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Local Marketing

Building A Small Business Marketing Plan

Building A Small Business Marketing Plan

By | 09.16.10
Building A Small Business Marketing Plan

A marketing plan is like a roadmap to the promotional future of your small business. It’s an important tool you can use to:

  • Identify prospects
  • Position your business among your competitors
  • Establish future goals
  • Track your progress and make solid adjustments based on past performance

The Elements of a Small Business Marketing Plan

Identify prospects – If you’re advertising a high end product in a free weekly supermarket circular, you’re missing the point, even if the advertising is cheap. Yes, you make pick up customers, but probably not enough to justify the effort. Your best shot at making a good match between a distribution vehicle (advertising venue) and a potential customer, is in understanding the dynamics of your ideal customer prospect. Knowing your product is only half of the equation. The other half is the C-factor — your most likely customers. Once you identify them, you can market to them specifically.

Although consultants are a good source of information, you have some important customer profiling tools already. Your existing customers are a great resource. Start a dialog. Use online instruments, like your business blog, as well as response cards, questionnaires, and giveaways. Get your customers talking about themselves, your products, and their present and future needs. Insights gained from these sources will allow you to identify key similarities among customers that will help you market more effectively, sell more strategically, and even build a better mousetrap.

Understand the competition – Your competitors can be your best friends once you learn to see them as the advance guard (or rear guard) of your marketing army. Have they got the secret of marketing their products to your best customers? Don’t obsess. Learn from their example, and put your own unique spin on a new and improved marketing push.

Your competition should have an influence on your marketing strategies in other ways, too. If your competitor drops his price, should you — or should you just alter the way you market? Planning for these types of eventualities can be a useful way to get and stay prepared for competition related challenges.

Put together a budget – You don’t need a fortune in order to market effectively, but you do need a consistent marketing presence — and a plan. Start with a yearly budget. It’ll get you thinking about the bigger picture and give you some time to build a strategy. Most marketing campaigns succeed through repetition, so plan on giving any approach at least six months to show favorable results.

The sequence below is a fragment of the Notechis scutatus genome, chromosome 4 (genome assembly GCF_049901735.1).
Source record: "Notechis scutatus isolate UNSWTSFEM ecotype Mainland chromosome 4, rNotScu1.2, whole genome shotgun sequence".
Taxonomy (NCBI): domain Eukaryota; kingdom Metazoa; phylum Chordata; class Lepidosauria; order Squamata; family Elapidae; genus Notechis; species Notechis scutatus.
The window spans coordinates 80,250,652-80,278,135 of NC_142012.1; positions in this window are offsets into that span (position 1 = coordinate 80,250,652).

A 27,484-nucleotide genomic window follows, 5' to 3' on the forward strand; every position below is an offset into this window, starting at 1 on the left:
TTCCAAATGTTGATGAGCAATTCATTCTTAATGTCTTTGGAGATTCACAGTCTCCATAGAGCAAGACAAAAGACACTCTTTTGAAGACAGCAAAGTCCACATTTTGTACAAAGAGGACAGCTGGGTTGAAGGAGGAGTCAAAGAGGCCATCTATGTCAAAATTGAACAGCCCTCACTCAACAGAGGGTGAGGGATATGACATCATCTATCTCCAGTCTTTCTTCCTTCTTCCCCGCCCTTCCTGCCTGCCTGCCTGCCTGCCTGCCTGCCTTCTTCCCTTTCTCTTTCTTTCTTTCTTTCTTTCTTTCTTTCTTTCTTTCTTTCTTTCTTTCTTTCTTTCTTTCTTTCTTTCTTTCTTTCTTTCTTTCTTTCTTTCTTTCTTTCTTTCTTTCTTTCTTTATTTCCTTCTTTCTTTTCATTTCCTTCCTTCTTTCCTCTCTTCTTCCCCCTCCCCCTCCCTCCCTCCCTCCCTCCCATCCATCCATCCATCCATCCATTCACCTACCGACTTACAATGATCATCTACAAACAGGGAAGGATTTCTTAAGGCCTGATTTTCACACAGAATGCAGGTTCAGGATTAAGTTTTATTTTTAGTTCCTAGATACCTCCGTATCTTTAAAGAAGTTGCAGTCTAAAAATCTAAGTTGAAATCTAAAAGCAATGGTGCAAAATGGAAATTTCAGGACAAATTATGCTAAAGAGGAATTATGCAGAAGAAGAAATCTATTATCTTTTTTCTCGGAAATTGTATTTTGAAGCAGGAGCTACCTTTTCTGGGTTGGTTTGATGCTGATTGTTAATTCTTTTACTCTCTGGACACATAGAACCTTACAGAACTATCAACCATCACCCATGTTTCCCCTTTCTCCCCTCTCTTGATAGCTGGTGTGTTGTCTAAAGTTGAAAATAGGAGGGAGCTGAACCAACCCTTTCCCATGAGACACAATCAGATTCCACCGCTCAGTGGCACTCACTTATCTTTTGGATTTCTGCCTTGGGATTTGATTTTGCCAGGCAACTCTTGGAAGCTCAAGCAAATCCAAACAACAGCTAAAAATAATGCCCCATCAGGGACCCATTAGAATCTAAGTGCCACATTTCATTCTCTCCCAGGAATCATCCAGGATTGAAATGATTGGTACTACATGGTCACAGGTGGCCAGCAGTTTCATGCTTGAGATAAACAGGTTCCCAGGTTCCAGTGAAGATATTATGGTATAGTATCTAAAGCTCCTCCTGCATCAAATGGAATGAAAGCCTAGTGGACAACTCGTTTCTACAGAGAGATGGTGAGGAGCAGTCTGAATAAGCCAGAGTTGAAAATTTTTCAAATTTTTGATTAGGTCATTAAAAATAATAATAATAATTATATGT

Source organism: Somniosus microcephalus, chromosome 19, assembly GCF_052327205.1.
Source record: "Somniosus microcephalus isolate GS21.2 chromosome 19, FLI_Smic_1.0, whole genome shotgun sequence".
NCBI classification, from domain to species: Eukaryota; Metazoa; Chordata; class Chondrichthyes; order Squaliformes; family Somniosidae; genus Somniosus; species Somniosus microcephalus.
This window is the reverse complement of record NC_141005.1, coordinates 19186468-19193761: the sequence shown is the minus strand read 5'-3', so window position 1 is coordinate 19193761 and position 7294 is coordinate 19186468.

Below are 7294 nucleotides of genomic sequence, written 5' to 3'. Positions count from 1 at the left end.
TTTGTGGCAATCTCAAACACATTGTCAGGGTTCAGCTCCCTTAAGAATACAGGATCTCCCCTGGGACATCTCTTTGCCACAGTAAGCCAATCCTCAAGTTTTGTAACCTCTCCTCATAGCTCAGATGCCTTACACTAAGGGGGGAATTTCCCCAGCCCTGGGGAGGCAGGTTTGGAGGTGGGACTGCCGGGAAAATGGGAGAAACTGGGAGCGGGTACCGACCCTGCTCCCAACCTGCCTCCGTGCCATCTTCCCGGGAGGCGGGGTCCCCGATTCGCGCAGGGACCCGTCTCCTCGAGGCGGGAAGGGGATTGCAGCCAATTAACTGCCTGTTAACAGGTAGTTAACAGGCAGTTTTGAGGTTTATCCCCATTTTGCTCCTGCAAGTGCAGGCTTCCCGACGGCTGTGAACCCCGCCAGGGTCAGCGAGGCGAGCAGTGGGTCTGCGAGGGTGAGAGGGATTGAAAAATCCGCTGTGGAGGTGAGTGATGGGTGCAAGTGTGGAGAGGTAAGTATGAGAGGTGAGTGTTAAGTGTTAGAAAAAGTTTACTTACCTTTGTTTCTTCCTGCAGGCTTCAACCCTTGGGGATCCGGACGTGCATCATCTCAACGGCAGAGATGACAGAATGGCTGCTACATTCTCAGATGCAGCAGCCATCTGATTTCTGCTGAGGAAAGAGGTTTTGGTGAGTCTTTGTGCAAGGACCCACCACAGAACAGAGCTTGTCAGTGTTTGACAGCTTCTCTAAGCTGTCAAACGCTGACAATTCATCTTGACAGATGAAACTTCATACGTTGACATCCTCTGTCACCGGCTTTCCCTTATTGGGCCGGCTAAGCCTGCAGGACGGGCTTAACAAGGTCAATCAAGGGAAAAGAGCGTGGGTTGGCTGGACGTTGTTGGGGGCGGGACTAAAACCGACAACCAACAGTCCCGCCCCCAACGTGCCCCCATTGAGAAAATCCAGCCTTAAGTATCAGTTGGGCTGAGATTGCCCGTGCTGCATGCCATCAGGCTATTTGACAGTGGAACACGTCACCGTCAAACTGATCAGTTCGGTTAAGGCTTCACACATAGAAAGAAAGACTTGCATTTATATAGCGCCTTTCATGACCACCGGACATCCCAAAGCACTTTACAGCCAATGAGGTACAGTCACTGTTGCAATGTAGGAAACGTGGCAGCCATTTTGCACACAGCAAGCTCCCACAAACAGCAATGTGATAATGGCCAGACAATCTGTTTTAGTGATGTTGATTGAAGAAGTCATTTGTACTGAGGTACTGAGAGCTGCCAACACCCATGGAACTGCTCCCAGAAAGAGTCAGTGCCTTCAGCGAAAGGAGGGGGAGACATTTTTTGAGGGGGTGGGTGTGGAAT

Have a goal – Marketing numbers exist in limbo unless you associate them with a goal. From increased sales, to a jump in the number of walk-ins or inquiries, think of marketing programs in terms of specific targets. After a few campaigns, you’ll get better at defining your goals. When you start making the connection between a marketing push and the defined goal, you’ll be on your way to becoming a successful marketing wizard for your small business.

Build a reliable brain trust – Customers, the competition, employees, and consultants are all great potential resources for marketing ideas. Do some creative brainstorming and come up with 10 good marketing concepts. Next year come up with 10 more. Assign each a potential effectiveness ranking. In the first year, develop and implement at least two or three of them. As your business changes, your marketing goals will change too, but keep your old marketing ideas in a file for future review. Some that may have seemed too grandiose a couple of years ago may be just the ticket next year — or the year after that.

If you have the budget, consider hiring a marketing consultant to help you. Consultants aren’t the last word in good marketing, but if marketing just isn’t your thing, a consultant can get the ball rolling and give you some great advice.

Choose distribution vehicles – There are lots of avenues through which to market, like:

  • Direct mail
  • Customer newsletters
  • News releases
  • Websites, blogs, and social networking
  • Trade publications
  • Yellow page advertising
  • Billboards
  • Trade shows
  • Radio and television spots

The list goes on, but you can see that there’s a smorgasbord of options waiting to be explored. Yes, money will almost always be a factor, but as you grow your business, your marketing budget will grow too.

When you have a campaign in mind, prefer a targeted approach to blanket coverage. If you can only afford very limited advertising, go with something specific that will focus on key elements of your niche – think scalpel not scythe.

Track your results – We keep saying it because it’s so important. You’ll only learn how to market effectively by identifying what works for your business and what doesn’t. Keeping track of the numbers is vital. Even if you just keep a tally in a spreadsheet, know who’s responding to that mailer or your yellow page listing.

At the end of each marketing year, review your past strategies, and go through the process again armed with the lessons you’ve learned from last year’s campaigns. Past failures will lay the groundwork for future successes. It’s one of the ways experience becomes the best teacher when it comes to growing your small business through marketing.

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